Pandemic Accelerating Homebuyer Relocation to Less Dense Areas, Redfin Says

A record 27% of home searchers looked to move to another metro area in April and May 2020, according to a report from tech-based brokerage Redfin. This marks a new high in the share of users searching for homes outside their area, up from 25.2% in the second quarter of 2019 and 26.0% in the first quarter of this year.

New York, San Francisco and Los Angeles had the biggest net outflow of users in April and May. A net outflow means more people are looking to leave than move in, while a net inflow means more people are looking to move in than leave.

“While there has been a huge increase in the number of people looking online at homes in small towns, the long-term impact of the pandemic on people actually moving from one part of the country to another remains to be seen,” said Redfin Economist Taylor Marr. “People are starting to take the plunge and move away from big, expensive cities, though most of them were probably already considering a lifestyle change. The pandemic and the work-from-home opportunities that come with it is accelerating migration patterns that were already in place toward relatively affordable parts of the country. But for many people, the lure of large homes in wide open spaces will be a passing dream fueled by coronavirus-induced isolation. ”

The latest migration analysis is based on a sample of more than 1 million users who searched for homes across 87 metro areas in April and May, excluding searches unlikely to precede an actual relocation or home purchase. To be included in this dataset, a user must have viewed at least 10 homes in a particular metro area, and homes in that area must make up at least 80% of the user’s searches.

The increase in users searching for out-of-town homes may be partly due to the coronavirus pandemic, the company said, as more people consider moving to suburbs and smaller towns with less crowding and more room to work from home. Overall, searches for homes in small towns are surging on the website: page views of homes in towns with fewer than 50,000 residents were up 87% year over year in May, more than triple the 22% year-over-year increase in page views of homes in cities with more than 1 million residents.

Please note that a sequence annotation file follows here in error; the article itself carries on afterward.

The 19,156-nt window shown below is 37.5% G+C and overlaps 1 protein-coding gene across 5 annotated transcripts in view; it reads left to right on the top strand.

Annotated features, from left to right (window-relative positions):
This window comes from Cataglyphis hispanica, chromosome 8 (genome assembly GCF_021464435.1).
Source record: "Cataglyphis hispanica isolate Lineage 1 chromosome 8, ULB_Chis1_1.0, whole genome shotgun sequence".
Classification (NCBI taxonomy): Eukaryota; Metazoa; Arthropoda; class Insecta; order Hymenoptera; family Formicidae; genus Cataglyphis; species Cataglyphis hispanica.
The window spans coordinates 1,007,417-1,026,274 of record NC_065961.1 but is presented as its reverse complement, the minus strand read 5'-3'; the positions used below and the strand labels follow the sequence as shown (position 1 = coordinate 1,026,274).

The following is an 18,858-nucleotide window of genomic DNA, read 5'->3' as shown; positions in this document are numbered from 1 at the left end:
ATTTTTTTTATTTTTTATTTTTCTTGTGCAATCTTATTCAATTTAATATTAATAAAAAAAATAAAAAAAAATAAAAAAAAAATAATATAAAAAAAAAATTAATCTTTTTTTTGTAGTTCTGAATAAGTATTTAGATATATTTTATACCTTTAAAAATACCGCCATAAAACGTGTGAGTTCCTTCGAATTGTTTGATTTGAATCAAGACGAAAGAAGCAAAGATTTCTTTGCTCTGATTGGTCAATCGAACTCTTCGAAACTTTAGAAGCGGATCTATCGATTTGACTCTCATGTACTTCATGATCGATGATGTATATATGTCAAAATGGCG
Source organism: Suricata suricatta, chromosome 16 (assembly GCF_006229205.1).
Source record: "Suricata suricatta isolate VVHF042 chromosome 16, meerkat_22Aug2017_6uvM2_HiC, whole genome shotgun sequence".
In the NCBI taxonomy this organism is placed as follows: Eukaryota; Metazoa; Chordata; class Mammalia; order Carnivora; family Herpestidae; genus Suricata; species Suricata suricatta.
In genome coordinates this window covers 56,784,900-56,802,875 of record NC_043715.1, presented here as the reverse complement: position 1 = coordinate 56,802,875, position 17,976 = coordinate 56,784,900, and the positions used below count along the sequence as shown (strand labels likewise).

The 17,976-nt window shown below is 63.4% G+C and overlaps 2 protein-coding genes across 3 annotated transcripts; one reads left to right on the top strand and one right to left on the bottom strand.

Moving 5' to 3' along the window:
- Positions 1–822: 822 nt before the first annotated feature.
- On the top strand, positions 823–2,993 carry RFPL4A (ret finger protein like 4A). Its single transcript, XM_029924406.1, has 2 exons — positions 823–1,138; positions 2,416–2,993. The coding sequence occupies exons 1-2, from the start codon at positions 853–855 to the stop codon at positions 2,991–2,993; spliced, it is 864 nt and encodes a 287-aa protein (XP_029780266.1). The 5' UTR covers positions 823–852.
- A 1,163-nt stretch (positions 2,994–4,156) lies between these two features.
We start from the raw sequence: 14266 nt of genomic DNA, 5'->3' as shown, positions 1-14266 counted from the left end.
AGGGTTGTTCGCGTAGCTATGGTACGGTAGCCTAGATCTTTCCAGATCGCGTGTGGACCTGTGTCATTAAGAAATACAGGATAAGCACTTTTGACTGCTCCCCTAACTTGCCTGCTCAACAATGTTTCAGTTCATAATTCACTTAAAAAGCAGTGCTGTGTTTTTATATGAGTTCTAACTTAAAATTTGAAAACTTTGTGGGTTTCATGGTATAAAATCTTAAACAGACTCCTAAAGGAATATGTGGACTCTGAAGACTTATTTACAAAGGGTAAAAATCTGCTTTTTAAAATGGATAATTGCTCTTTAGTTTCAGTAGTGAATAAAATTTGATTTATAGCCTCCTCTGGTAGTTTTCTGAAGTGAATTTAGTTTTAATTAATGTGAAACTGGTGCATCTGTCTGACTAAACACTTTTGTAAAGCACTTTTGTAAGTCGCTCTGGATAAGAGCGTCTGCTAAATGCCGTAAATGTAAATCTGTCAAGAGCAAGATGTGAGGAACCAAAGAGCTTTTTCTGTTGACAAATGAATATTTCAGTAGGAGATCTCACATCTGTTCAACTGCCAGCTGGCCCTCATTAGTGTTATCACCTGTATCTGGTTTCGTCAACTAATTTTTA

The places home searchers are looking to leave and those they’re looking to move into remain largely the same as before the pandemic took hold: users want to leave expensive coastal metros for affordable inland areas. Phoenix, Sacramento and Las Vegas, all relatively inexpensive metros, had the highest net inflow of users in April and May.

“People have always left the Bay Area for less expensive places. And Las Vegas and Lake Tahoe have always been popular destinations because home prices are lower and there’s no state income tax in Nevada,” Marr said. “As more companies follow in the footsteps of Facebook, Twitter and Slack in announcing permanent remote work policies, some tech workers are moving to different parts of the country — but most of them have other reasons to stay put, like friends, family and culture.”

Nashville has seen the biggest jump in the share of people looking to move in since last year. Thirty-five percent of home searches in Nashville during April and May were from users outside the metro, compared with 29.1% a year ago.

“More and more people are moving into Nashville from out of state, especially California, Chicago and the Northeast,” said local Redfin Agent Mike Estes. “A lot of the recent movement is driven by jobs. Now that more people are able to work from home due to COVID, some people are deciding to work virtually from Nashville because they love all the area has to offer. Amazon is now a major employer here, along with the music industry and various healthcare systems. And low taxes have always been a huge reason for out-of-state people to move into Nashville, as Tennessee has no income tax and low state property taxes.”